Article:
MAOIsMAOIs should not be used within 14 days of trazodone [see Warnings and Precautions (5.8)].Central Nervous System (CNS) DepressantsTrazodone may enhance the response to alcohol, barbiturates, and other CNS depressants.Cytochrome P450 3A4 InhibitorsIn vitro drug metabolism studies suggest that there is a potential for drug interactions when trazodone is given with cytochrome P450 3A4 (CYP3A4) inhibitors. The effect of short-term administration of ritonavir (200 mg twice daily, 4 doses) on the pharmacokinetics of a single dose of trazodone (50 mg) has been studied in 10 healthy subjects. The Cmax of trazodone increased by 34%, the AUC increased 2.4 fold, the half-life increased by 2.2 fold, and the clearance decreased by 52%. Adverse effects including nausea, hypotension, and syncope were observed when ritonavir and trazodone were coadministered. It is likely that ketoconazole, indinavir, and other CYP3A4 inhibitors such as itraconazole may lead to substantial increases in trazodone plasma concentrations with the potential for adverse effects. If trazodone is used with a potent CYP3A4 inhibitor, the risk of cardiac arrhythmia may be increased [see Warnings and Precautions (5.4)] and a lower dose of trazodone should be considered.Cytochrome P450 Inducers (e.g., Carbamazepine)Carbamazepine induces CYP3A4. Following coadministration of carbamazepine 400 mg per day with trazodone 100 mg to 300 mg daily, carbamazepine reduced plasma concentrations of trazodone and m-chlorophenlypiperazine (an active metabolite) by 76% and 60% respectively, compared to pre-carbamazepine values. Patients should be closely monitored to see if there is a need for an increased dose of trazodone when taking both drugs.Digoxin and PhenytoinIncreased serum digoxin or phenytoin levels have been reported in patients receiving trazodone concurrently with either of these drugs. Monitor serum levels and adjust dosages as needed.Serotonergic DrugsBased on the mechanism of action of trazodone and the potential for serotonin syndrome, caution is advised when trazodone is coadministered with other drugs that may affect the neurotransmitter systems [see Warnings and Precautions (5.2)].NSAIDs, Aspirin, or Other Drugs Affecting Coagulation or BleedingDue to a possible association between serotonin modulating drugs and gastrointestinal bleeding, patients should be monitored for and cautioned about the potential risk of bleeding associated with the concomitant use of trazodone and NSAIDs, aspirin, or other drugs that affect coagulation or bleeding [see Warnings and Precautions (5.7)].WarfarinThere have been reports of altered (either increased or decreased) prothrombin times in taking both warfarin and trazodone.7.1 Drugs Having Clinically Important Interactions with TrazodoneTable 3 Clinically Important Drug Interactions with Trazodone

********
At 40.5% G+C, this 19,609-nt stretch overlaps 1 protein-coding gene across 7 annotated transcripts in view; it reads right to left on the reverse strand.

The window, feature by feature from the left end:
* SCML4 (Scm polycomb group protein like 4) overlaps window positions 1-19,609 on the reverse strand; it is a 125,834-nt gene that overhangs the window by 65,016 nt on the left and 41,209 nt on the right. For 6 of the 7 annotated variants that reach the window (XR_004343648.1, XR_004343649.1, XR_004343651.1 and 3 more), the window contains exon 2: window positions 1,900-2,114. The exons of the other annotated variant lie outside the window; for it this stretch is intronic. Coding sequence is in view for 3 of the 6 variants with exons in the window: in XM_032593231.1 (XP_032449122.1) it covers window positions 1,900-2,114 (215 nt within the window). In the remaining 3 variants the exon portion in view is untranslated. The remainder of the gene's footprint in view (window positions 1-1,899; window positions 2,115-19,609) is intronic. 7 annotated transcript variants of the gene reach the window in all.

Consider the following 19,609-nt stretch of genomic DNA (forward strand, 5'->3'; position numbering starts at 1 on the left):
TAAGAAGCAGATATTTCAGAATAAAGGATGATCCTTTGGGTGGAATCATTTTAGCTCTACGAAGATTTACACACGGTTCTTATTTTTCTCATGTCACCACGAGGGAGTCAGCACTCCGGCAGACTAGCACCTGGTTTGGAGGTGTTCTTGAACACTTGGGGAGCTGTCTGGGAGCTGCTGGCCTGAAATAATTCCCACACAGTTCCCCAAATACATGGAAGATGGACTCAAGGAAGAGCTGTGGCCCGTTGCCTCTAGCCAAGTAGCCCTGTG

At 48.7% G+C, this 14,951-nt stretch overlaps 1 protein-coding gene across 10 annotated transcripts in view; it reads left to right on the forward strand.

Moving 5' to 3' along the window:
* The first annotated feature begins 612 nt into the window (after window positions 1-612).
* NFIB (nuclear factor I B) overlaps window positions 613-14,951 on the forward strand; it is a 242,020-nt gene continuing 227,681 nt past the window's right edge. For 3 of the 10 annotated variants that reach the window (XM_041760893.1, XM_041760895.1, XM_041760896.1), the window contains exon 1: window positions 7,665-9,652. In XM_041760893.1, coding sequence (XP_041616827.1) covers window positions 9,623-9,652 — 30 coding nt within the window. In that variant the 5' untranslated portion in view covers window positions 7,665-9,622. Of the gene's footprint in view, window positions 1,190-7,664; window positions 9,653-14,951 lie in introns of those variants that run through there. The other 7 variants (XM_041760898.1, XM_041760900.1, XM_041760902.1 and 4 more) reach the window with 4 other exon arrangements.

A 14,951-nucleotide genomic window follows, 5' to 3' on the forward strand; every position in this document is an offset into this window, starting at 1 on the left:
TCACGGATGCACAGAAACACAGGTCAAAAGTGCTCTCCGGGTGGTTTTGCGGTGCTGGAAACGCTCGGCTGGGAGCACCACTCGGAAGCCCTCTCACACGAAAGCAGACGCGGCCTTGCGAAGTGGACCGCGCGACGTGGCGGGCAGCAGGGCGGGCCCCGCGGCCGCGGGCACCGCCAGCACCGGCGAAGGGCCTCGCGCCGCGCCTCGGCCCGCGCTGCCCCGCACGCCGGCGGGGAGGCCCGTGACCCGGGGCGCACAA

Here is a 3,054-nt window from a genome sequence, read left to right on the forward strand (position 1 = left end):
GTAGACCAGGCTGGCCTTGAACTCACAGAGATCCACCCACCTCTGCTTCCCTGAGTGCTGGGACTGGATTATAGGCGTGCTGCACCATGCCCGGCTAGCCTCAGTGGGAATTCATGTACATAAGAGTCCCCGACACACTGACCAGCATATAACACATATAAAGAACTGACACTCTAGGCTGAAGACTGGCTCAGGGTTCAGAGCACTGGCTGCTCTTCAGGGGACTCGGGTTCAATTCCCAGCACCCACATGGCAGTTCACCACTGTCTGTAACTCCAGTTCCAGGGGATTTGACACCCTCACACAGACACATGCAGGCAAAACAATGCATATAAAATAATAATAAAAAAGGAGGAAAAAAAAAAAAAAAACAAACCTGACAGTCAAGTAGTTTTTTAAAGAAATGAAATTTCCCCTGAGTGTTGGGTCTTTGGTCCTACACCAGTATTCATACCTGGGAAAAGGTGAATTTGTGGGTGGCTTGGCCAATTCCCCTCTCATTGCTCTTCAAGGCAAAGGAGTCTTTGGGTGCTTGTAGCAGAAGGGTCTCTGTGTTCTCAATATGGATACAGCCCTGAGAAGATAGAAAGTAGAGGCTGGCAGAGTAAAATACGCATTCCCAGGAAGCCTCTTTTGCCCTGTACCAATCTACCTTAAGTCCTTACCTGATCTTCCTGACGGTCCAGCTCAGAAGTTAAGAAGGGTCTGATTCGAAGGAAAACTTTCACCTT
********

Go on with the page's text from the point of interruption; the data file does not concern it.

Monoamine Oxidase Inhibitors (MAOIs)

Clinical Impact:

The concomitant use of MAOIs and serotonergic drugs including trazodone increases the risk of serotonin syndrome.

Intervention:

Trazodone is contraindicated in patients taking MAOIs, including MAOIs such as linezolid or intravenous methylene blue [see Contraindications (4), Dosage and Administration (2.3, 2.4), and Warnings and Precautions (5.2)].

Examples:

isocarboxazid, moclobemide, phenelzine, selegiline, tranylcypromine

Other Serotonergic Drugs

Clinical Impact:

The concomitant use of serotonergic drugs including trazodone and other serotonergic drugs increases the risk of serotonin syndrome.

Intervention:

Monitor patients for signs and symptoms of serotonin syndrome, particularly during trazodone initiation. If serotonin syndrome occurs, consider discontinuation of trazodone and/or concomitant serotonergic drugs [see Warnings and Precautions (5.2)].

Examples:

triptans, antidepressants (tricyclic and serotonin uptake inhibitors), fentanyl, lithium, tramadol, tryptophan, buspirone, and St. John's Wort

Antiplatelet Agents and Anticoagulants

Clinical Impact:

Serotonin release by platelets plays an important role in hemostasis. The concurrent use of an antiplatelet agent or anticoagulant with trazodone may potentiate the risk of bleeding.

Intervention:

Inform patients of the increased risk of bleeding with the concomitant use of trazodone and antiplatelet agents and anticoagulants. For patients taking warfarin, carefully monitor the international normalized ratio (INR) when initiating or discontinuing trazodone [see Warnings and Precautions (5.5)].

Examples:

warfarin, rivaroxaban, dabigatran, clopidogrel

Strong CYP3A4 Inhibitors

Clinical Impact:

The concomitant use of trazodone and strong CYP3A4 inhibitors increased the exposure of trazodone compared to the use of trazodone alone.

Intervention:

If trazodone is used with a potent CYP3A4 inhibitor, the risk of adverse reactions, including cardiac arrhythmias, may be increased and a lower dose of trazodone should be considered [see Dosage and Administration (2.5), Warnings and Precautions (5.3)].

Examples:

itraconazole, ketoconazole, clarithromycin, indinavir

Strong CYP3A4 Inducers

Clinical Impact: